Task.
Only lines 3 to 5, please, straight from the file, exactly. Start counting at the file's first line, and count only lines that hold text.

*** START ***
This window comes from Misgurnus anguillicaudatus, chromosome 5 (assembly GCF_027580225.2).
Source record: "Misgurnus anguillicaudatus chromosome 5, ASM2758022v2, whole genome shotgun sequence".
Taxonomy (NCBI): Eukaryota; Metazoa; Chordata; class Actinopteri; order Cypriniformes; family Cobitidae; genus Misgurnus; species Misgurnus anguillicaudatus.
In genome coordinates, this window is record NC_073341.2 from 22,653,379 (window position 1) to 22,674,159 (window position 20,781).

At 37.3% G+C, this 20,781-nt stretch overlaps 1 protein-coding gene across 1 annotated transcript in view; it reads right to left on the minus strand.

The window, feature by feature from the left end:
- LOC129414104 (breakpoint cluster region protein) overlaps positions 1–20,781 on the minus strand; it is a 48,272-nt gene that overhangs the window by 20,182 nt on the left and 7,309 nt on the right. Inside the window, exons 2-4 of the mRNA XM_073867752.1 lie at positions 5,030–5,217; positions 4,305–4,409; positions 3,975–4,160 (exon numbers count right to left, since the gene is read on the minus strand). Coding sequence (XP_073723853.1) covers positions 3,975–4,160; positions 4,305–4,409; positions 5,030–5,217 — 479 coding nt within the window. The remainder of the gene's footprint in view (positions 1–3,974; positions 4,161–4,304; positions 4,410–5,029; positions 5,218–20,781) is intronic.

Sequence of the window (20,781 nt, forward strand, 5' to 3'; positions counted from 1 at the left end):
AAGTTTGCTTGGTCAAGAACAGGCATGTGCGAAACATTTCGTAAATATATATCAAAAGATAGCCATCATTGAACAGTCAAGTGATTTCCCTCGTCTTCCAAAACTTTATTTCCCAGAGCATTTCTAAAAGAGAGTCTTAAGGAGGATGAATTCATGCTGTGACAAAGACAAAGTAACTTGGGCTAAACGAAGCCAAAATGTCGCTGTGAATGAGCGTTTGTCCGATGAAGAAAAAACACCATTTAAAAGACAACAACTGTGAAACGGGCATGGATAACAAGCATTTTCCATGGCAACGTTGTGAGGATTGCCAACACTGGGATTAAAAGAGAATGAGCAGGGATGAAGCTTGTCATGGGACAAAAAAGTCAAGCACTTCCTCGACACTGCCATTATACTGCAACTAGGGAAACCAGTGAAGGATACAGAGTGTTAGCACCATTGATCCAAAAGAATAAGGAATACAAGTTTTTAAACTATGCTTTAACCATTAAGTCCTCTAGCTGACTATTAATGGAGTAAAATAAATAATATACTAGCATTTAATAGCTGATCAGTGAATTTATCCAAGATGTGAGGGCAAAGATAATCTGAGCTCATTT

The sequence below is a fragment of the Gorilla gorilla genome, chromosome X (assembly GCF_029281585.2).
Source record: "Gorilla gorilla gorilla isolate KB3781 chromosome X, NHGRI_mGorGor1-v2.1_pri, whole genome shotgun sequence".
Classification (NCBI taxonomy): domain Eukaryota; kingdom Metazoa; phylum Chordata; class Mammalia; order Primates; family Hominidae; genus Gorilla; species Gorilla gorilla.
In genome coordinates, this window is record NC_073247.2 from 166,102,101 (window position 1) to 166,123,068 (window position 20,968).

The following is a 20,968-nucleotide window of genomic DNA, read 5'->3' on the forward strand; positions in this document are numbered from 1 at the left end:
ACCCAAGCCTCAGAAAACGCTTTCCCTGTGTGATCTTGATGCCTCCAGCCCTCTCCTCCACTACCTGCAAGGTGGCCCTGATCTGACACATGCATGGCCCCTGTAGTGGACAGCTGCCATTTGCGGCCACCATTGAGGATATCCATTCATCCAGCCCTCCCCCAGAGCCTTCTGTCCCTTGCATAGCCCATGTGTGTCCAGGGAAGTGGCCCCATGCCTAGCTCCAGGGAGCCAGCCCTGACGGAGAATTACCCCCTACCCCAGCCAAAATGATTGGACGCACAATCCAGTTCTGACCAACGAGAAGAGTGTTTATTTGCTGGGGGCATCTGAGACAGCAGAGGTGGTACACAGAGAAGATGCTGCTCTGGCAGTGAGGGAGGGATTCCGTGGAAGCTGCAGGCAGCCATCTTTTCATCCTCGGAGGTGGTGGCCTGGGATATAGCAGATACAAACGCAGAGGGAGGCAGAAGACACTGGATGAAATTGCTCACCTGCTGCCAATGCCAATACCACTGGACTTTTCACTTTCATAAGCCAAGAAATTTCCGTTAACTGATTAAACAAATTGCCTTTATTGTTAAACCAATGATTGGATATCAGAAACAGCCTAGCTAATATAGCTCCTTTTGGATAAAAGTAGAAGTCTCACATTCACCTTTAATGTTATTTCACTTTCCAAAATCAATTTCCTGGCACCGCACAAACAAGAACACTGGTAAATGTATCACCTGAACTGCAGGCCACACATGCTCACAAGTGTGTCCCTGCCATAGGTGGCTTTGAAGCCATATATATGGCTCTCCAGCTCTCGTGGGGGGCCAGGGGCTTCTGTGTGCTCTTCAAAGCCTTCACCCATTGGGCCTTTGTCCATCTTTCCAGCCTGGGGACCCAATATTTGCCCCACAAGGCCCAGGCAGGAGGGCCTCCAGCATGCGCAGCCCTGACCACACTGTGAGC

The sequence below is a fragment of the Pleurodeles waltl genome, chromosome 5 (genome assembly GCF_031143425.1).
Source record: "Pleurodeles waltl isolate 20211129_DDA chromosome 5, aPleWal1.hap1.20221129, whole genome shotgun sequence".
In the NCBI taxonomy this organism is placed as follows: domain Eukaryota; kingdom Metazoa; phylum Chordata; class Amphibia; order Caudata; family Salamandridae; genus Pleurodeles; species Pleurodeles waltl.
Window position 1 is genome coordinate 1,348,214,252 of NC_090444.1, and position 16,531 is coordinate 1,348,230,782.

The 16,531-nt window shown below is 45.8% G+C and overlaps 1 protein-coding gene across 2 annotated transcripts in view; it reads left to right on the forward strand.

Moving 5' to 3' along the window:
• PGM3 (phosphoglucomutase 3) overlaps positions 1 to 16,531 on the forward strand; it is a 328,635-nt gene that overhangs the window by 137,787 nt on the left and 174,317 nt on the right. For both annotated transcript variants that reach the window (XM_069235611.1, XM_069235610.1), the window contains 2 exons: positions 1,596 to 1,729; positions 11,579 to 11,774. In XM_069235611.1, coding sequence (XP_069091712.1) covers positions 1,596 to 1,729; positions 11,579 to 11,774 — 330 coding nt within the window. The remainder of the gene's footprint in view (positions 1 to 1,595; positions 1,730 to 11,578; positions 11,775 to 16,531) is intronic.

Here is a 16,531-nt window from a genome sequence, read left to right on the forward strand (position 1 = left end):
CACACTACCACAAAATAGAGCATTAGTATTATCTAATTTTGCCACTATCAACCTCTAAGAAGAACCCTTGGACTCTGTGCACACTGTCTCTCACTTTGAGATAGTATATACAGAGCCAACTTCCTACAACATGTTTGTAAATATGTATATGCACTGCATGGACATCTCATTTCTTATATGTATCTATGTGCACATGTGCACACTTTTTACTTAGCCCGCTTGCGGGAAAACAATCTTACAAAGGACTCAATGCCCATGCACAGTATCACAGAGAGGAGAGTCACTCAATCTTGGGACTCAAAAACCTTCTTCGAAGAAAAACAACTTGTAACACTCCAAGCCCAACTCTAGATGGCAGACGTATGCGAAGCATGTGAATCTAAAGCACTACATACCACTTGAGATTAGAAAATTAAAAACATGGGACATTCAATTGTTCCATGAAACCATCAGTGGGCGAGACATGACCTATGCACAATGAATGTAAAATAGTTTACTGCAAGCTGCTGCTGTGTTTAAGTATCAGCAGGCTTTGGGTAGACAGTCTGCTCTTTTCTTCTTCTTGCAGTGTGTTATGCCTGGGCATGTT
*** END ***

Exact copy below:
Taxonomy (NCBI): Eukaryota; Metazoa; Chordata; class Actinopteri; order Cypriniformes; family Cobitidae; genus Misgurnus; species Misgurnus anguillicaudatus.
In genome coordinates, this window is record NC_073341.2 from 22,653,379 (window position 1) to 22,674,159 (window position 20,781).

At 37.3% G+C, this 20,781-nt stretch overlaps 1 protein-coding gene across 1 annotated transcript in view; it reads right to left on the minus strand.